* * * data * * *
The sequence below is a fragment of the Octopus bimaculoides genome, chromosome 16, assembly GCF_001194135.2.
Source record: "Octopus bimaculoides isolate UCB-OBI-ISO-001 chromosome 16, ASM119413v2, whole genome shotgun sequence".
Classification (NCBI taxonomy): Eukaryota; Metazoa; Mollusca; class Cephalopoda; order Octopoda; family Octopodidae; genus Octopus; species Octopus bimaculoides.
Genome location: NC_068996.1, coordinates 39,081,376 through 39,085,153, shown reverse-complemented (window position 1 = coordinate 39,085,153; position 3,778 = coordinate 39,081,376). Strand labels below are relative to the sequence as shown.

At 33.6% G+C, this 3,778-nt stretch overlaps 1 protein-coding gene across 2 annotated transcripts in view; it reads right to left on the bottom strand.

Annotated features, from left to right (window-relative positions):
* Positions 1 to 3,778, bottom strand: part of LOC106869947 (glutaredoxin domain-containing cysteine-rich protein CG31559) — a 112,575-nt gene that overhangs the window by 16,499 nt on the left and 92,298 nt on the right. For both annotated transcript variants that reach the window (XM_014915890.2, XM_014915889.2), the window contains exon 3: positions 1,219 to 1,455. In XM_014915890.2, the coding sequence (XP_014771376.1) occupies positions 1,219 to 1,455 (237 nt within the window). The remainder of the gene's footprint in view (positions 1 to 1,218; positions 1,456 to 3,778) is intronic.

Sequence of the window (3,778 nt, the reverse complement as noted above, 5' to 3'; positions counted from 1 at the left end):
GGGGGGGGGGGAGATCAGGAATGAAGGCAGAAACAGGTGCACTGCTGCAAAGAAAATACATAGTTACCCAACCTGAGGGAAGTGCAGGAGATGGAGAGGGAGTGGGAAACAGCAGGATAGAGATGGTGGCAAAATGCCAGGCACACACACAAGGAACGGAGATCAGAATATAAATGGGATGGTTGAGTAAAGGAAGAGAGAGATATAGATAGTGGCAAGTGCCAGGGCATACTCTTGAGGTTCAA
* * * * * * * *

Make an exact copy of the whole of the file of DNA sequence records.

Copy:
The sequence below is a fragment of the Octopus bimaculoides genome, chromosome 16, assembly GCF_001194135.2.
Source record: "Octopus bimaculoides isolate UCB-OBI-ISO-001 chromosome 16, ASM119413v2, whole genome shotgun sequence".
Classification (NCBI taxonomy): Eukaryota; Metazoa; Mollusca; class Cephalopoda; order Octopoda; family Octopodidae; genus Octopus; species Octopus bimaculoides.
Genome location: NC_068996.1, coordinates 39,081,376 through 39,085,153, shown reverse-complemented (window position 1 = coordinate 39,085,153; position 3,778 = coordinate 39,081,376). Strand labels below are relative to the sequence as shown.

At 33.6% G+C, this 3,778-nt stretch overlaps 1 protein-coding gene across 2 annotated transcripts in view; it reads right to left on the bottom strand.

Annotated features, from left to right (window-relative positions):
* Positions 1 to 3,778, bottom strand: part of LOC106869947 (glutaredoxin domain-containing cysteine-rich protein CG31559) — a 112,575-nt gene that overhangs the window by 16,499 nt on the left and 92,298 nt on the right. For both annotated transcript variants that reach the window (XM_014915890.2, XM_014915889.2), the window contains exon 3: positions 1,219 to 1,455. In XM_014915890.2, the coding sequence (XP_014771376.1) occupies positions 1,219 to 1,455 (237 nt within the window). The remainder of the gene's footprint in view (positions 1 to 1,218; positions 1,456 to 3,778) is intronic.

Sequence of the window (3,778 nt, the reverse complement as noted above, 5' to 3'; positions counted from 1 at the left end):
GGGGGGGGGGGAGATCAGGAATGAAGGCAGAAACAGGTGCACTGCTGCAAAGAAAATACATAGTTACCCAACCTGAGGGAAGTGCAGGAGATGGAGAGGGAGTGGGAAACAGCAGGATAGAGATGGTGGCAAAATGCCAGGCACACACACAAGGAACGGAGATCAGAATATAAATGGGATGGTTGAGTAAAGGAAGAGAGAGATATAGATAGTGGCAAGTGCCAGGGCATACTCTTGAGGTTCAA